REVIEW: ‘Darkhawk,’ Issue #3

Reading Time: 2 minutes

Darkhawk #3 - But Why Tho

Darkhawk #3 is written by Kyle Higgins, illustrated by Juanan Ramirez, colored by Erick Arciniega, and lettered by VC’s Travis Lanham. It is published by Marvel Comics. While Connor Young still struggles with acclimating to his multiple sclerosis, he learns that his best friend Derek has been murdered. On the warpath, Connor transforms into Darkhawk and confronts the gang that Derek was a part of, who are led by the Hydra agent Mr. Colt. But how much does he know about his powers, and is it making his condition worse?

The thing that I’ve appreciated about the new Darkhawk so far is that Connor’s acquisition of the Darkhawk power doesn’t magically fix his MS. People often tend to think that having a disability means that you’re broken and that you can’t have a life. That isn’t true; I have autism, but I can still live my life-I just do things differently than others. In the same way, Connor wonders if the Darkhawk powers are speeding up the negative effects of his MS, especially when an MRI scan reveals new lesions in his veins. The fact that Higgins is treating MS seriously warms my heart; that he continues to host the “Air Space” at the end of each issue and talk with an MS specialist or someone who lives with MS is wonderful.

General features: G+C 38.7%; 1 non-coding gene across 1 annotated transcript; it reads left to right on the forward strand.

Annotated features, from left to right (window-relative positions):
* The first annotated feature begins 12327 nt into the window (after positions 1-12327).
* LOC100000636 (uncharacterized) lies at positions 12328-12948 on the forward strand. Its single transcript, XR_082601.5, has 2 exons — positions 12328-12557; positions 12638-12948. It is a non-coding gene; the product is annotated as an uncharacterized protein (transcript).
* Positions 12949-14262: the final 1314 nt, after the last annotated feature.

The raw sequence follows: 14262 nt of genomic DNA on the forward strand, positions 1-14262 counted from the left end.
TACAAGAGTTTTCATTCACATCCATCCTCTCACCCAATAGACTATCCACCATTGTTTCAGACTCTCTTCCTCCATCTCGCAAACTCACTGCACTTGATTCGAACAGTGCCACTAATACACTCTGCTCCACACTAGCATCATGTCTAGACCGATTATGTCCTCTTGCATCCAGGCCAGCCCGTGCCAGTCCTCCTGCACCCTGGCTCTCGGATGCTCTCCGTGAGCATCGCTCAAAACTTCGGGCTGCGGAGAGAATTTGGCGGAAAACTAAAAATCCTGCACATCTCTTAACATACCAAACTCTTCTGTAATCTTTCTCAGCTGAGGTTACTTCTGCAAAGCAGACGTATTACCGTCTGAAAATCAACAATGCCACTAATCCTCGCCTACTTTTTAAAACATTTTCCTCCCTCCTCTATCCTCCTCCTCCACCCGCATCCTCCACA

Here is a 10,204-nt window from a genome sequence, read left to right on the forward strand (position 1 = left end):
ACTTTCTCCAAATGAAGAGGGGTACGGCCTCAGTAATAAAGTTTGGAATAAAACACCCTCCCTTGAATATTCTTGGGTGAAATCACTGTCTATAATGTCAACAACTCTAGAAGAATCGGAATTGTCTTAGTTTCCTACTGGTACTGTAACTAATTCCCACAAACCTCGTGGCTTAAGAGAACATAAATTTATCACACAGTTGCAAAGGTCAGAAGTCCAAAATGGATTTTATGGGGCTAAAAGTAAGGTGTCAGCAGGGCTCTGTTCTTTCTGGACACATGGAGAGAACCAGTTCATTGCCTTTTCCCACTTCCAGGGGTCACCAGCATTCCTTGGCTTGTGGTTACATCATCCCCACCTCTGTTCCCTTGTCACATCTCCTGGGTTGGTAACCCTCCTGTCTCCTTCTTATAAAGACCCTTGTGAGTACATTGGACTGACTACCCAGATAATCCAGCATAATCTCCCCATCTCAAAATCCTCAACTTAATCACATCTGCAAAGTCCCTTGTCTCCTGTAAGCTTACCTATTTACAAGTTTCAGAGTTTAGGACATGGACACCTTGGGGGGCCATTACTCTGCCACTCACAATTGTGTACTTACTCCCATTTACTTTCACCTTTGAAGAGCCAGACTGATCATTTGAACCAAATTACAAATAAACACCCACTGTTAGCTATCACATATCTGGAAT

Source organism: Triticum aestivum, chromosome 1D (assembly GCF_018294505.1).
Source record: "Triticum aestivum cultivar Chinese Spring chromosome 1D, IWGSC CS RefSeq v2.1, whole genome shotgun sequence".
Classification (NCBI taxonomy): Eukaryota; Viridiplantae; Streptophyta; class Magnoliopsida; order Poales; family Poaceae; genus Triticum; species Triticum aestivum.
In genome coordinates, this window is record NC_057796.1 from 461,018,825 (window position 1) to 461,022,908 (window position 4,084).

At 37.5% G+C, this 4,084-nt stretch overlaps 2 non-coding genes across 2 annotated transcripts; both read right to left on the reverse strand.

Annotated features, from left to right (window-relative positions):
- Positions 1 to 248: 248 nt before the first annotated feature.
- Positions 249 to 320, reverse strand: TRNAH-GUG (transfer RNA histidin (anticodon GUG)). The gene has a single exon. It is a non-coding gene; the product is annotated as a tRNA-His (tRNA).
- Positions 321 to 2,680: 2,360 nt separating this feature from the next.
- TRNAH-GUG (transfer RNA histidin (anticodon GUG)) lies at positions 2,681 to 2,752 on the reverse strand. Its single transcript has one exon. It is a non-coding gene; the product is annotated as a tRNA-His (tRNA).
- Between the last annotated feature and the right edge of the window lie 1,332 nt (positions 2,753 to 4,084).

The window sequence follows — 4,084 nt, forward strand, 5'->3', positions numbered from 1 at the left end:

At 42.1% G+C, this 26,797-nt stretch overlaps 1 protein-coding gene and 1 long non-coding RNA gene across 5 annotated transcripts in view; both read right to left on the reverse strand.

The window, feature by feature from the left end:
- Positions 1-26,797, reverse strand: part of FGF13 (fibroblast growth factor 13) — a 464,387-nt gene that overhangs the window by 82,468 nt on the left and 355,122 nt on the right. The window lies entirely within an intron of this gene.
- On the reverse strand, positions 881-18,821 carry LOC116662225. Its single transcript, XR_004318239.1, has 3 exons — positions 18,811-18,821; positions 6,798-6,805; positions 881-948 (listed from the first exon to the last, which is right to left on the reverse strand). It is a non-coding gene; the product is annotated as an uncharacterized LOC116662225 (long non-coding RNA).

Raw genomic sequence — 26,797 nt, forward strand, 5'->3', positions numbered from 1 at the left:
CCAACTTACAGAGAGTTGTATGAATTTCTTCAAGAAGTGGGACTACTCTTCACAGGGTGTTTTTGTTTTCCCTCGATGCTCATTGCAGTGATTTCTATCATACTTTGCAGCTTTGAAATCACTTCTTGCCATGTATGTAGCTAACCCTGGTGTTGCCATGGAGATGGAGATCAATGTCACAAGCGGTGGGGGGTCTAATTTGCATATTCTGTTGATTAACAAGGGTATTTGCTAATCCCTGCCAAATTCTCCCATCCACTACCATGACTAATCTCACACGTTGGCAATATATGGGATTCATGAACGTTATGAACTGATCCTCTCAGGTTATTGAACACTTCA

The issue also explores the inhuman nature of Darkhawk, as longtime Marvel fans will know that whoever holds the Darkhawk power switches bodies with an android from another dimension. Ramirez uses this fact to pull off some well-timed body horror, with a panel showing Darkhawk literally pulling his head off. If I didn’t know it was an alien robot I’d be absolutely horrified. And during a fight scene with Colt’s goons, it’s implied that Connor can still feel pain whenever Darkhawk suffers injuries. Again, I love that in the manner of other teenage superheroes Connor figures out his abilities on the fly, and doesn’t always end up on the winning side.

In addition to Darkhawk, Ramirez also designs a group of antagonists for the winged hero to fight, with each of them having a technological advancement. One wears a massive suit of golden armor with a brain floating where the head should be, another is a metallic scorpion-esque being, and there’s a dude who looks like a discount Winter Soldier. Their various skills make for a great fight scene and Arciniega lets their more muted colors serves as a contrast to Darkhawk’s black-and-silver armor, along with his glowing red visor and bright purple energy. Darkhawk also sounds utterly terrifying, as Lanham gives him distorted word balloons meant to sound like his voice is electronically filtered.

Darkhawk #3 continues to humanize its hero, as it shows him dealing with an unfathomable loss. The end of the issue, as well as the cover for Darkhawk #4, promises a team-up with two other Marvel heroes and I can’t wait to see it. With how well-constructed and engaging this series is, I hope we don’t see the last of Connor Young when it’s over.

Darkhawk #3 is available wherever comics are sold.


Darkhawk #3
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TL;DR

Darkhawk #3 continues to humanize its hero, as it shows him dealing with an unfathomable loss. The end of the issue, as well as the cover for Darkhawk #4, promises a team-up with two other Marvel heroes and I can’t wait to see it. With how well-constructed and engaging this series is, I hope we don’t see the last of Connor Young when it’s over.